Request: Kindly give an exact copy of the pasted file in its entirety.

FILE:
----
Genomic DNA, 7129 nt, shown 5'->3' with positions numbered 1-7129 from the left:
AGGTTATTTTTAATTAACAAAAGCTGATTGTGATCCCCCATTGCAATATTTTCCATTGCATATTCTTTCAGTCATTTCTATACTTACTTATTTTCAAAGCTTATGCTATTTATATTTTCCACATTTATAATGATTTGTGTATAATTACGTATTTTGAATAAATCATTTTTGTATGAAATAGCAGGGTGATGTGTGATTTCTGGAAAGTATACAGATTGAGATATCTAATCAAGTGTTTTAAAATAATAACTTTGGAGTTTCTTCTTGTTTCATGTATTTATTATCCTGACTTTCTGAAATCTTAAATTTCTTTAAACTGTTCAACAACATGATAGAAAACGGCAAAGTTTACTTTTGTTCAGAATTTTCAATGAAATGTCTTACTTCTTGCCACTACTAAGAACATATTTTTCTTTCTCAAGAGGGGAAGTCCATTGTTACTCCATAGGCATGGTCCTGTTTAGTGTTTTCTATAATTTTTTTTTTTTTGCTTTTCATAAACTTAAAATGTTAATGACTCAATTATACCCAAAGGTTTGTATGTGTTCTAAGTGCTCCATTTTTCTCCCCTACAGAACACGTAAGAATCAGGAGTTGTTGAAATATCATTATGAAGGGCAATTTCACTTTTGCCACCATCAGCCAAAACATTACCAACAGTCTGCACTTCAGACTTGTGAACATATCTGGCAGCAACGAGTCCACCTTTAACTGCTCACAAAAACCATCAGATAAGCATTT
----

Genomic DNA, 7129 nt, shown 5'->3' with positions numbered 1-7129 from the left:
AGGTTATTTTTAATTAACAAAAGCTGATTGTGATCCCCCATTGCAATATTTTCCATTGCATATTCTTTCAGTCATTTCTATACTTACTTATTTTCAAAGCTTATGCTATTTATATTTTCCACATTTATAATGATTTGTGTATAATTACGTATTTTGAATAAATCATTTTTGTATGAAATAGCAGGGTGATGTGTGATTTCTGGAAAGTATACAGATTGAGATATCTAATCAAGTGTTTTAAAATAATAACTTTGGAGTTTCTTCTTGTTTCATGTATTTATTATCCTGACTTTCTGAAATCTTAAATTTCTTTAAACTGTTCAACAACATGATAGAAAACGGCAAAGTTTACTTTTGTTCAGAATTTTCAATGAAATGTCTTACTTCTTGCCACTACTAAGAACATATTTTTCTTTCTCAAGAGGGGAAGTCCATTGTTACTCCATAGGCATGGTCCTGTTTAGTGTTTTCTATAATTTTTTTTTTTTTGCTTTTCATAAACTTAAAATGTTAATGACTCAATTATACCCAAAGGTTTGTATGTGTTCTAAGTGCTCCATTTTTCTCCCCTACAGAACACGTAAGAATCAGGAGTTGTTGAAATATCATTATGAAGGGCAATTTCACTTTTGCCACCATCAGCCAAAACATTACCAACAGTCTGCACTTCAGACTTGTGAACATATCTGGCAGCAACGAGTCCACCTTTAACTGCTCACAAAAACCATCAGATAAGCATTT